On Christmas Eve, 1800, Napoleon Bonaparte, First Consul of the Republic of France, boarded his coach bound for the Paris Opera. His coachman, César, was drunk, and sped recklessly past a cart piled with hay partially blocking the street. Seconds later, the cart exploded.
A hundred yards behind, a second coach carrying Bonaparte’s wife, Josephine—delayed by her decision to change scarves—felt the force of the blast, which shattered her window and sent a shard of glass slicing across the hand of her daughter, a fellow passenger. Josephine’s sister-in-law was hurled against the side of the coach, seriously injuring her unborn child.
The cask was packed tight with gunpowder and jagged stones intended to tear flesh and entrails; the press called it an “Infernal Machine.” It destroyed forty-six houses, injured fifty-six bystanders, and killed twenty-two, including a fourteen-year-old girl who’d been duped into holding the cart horse’s reins. But for César’s bottle of wine and Josephine’s scarf, France would have lost its leader and first lady, changing governments for the fifth time in a dozen years and altering the course of world history.
The attempt came within a razor’s-edge of success. Napoleon was still shaken by it sixteen years later, when he was in exile on the island of St. Helena and his sun was set. Recently, archivists have released 33,000 of the former Emperor’s letters, making his personal reflections on such events available to the world. His aggressive counter-measures—and his enemies’ determination to turn a near-miss into a sure thing—propel the action in The Eagle and the Viper.
The “Christmas Eve Plot” was one of thirty attempts to assassinate the French leader; and like most of them it was hatched in England. Despite Great Britain’s persistent claim to have been the courageous nation that withstood a foreign tyrant, its motives from first to last were to destroy the Republic and prevent liberty from reaching its own shores.
As a writer, I was inspired by the sheer size and determination of this exercise in international terrorism. It’s history, not fantasy. I followed a natural train of thought and created The Viper, a lone assassin hired by the British and Royalist conspirators to kill Napoleon and pave the way for the restoration of the French monarchy.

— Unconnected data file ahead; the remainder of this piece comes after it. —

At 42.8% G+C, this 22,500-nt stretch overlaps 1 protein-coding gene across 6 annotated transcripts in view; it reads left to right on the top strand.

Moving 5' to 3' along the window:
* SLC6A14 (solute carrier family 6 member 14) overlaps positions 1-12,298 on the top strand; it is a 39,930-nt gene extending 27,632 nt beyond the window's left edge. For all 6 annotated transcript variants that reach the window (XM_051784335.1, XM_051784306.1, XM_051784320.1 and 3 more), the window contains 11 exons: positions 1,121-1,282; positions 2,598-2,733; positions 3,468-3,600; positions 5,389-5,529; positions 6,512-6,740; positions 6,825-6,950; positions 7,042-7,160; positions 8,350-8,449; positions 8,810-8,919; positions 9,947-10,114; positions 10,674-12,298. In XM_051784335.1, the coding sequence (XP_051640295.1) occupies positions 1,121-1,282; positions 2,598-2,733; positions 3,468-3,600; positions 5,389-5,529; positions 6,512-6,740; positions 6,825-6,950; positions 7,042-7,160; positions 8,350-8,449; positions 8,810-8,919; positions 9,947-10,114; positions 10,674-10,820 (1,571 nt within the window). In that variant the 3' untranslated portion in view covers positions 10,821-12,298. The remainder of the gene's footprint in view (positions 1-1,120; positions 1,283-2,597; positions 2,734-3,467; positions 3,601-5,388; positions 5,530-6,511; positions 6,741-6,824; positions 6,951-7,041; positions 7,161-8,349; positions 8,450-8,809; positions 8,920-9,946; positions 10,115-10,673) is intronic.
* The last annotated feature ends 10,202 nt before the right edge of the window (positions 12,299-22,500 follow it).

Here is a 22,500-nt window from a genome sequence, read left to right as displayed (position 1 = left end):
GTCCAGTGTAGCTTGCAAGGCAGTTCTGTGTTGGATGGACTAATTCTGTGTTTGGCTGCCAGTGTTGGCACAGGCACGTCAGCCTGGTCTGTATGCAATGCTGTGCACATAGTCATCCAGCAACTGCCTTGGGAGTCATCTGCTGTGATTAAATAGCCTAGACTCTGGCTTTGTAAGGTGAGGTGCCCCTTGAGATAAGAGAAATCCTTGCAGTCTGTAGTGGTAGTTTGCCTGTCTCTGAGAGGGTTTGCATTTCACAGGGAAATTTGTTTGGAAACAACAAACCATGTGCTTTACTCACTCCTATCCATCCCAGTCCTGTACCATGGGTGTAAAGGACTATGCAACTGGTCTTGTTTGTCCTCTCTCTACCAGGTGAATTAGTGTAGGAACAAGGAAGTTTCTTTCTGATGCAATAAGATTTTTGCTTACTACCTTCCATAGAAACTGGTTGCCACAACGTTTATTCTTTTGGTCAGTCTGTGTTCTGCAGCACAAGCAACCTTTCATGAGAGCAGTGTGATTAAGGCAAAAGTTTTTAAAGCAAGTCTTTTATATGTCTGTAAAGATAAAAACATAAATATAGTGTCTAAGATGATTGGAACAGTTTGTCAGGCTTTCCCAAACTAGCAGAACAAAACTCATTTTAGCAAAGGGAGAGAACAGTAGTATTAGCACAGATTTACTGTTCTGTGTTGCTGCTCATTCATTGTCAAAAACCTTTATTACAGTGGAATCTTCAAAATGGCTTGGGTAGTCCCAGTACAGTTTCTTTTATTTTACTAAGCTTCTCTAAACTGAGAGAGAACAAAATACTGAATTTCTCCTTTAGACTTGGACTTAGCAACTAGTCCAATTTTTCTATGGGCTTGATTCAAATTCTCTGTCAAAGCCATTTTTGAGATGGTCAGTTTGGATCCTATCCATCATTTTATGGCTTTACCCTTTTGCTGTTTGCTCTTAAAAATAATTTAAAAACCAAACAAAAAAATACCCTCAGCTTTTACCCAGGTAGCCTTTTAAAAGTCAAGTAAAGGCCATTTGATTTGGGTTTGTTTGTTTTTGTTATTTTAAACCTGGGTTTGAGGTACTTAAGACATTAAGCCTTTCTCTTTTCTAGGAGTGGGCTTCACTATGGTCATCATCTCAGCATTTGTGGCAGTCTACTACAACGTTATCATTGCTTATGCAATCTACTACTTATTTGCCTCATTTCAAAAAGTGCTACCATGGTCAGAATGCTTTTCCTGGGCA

Two hundred years of British propaganda have created most of the false impressions about Napoleon. For one thing, he wasn’t short; and in all his time in power he declared war only once. Apart from the disastrous Russian campaign, all his battles were fought in defense of France. He followed each victory with sweeping reforms in the defeated countries, abolishing slavery, correcting inequities in the justice system, and raising the wages of the working class.
\My decision to wed historical fact with fiction was nothing new. Sir Walter Scott is credited with inventing the historical novel with works like Ivanhoe, Kenilworth, and the Waverley saga. Although he’s the most famous storyteller to stand fictional characters against a real-life backdrop, the tradition had been around for 800 years. We wouldn’t have King Arthur or Robin Hood without it.
Scott shared a passion for the drama of the Napoleonic era with dozens of his successors; he ventured into biography with his nine-volume Life of Napoleon, written from his own point-of-view as a Bonaparte contemporary. A disciple, Alexander Dumas (whose father had commanded the French cavalry during the Egyptian campaign) made Napoleon’s first exile a pivotal point in The Count of Monte Cristo. Leo Tolstoy constructed War and Peace on the foundation of Napoleon’s invasion of Russia in 1812. Count Tolstoy’s fascination with a man he must have considered his country’s mortal enemy was so great that he fleshed out the epic struggle with extensive research into his personal habits, down to describing the beauty of Napoleon’s hands. Thomas Costain (The Last Love, Ride With Me) and Anthony Burgess (The Napoleon Symphony) brought the subject generations into the 20th century, with fresh infusions of psychoanalysis and modern-day cynicism.
Napoleon himself once said, “My life would make a great novel.” Literature has proven him right.
He was a strong, brilliant, ruthless man who was nonetheless constantly a target for those who would destroy him and everything he represented. Had it not been for that relentless pressure, he wouldn’t have made the fatal decision to declare himself emperor and create a line of succession, in an attempt to secure his own survival by guaranteeing that the revolutionary principles would remain in force no matter what.
In The Eagle and the Viper, I ratcheted up the tension by putting a lone and seemingly invincible professional killer on Napoleon’s scent; a man even more ruthless than his quarry, without the hindrance of anything resembling human conscience; a viper in every sense of the term. And so a world already knocked out of balance by revolution, war, and treachery staggers that much closer to the apocalypse.
Very little more invention was necessary. With a real-life cast that included Joseph Fouché, Bonaparte’s cunning, unscrupulous Minister of Police, Paris Prefect Nicolas Dubois, a detective genius worthy of our own century, the wily spy sisters Saint-Michel, and Georges Cadoudal, a radical Royalist and terrorist leader of the sort all too familiar to us today, the thriller practically wrote itself.
It was a time of improvised explosive devices, terrorist training camps, international assassins, and war on civilians; and it all happened two centuries ago. The world progresses, yet remains the same.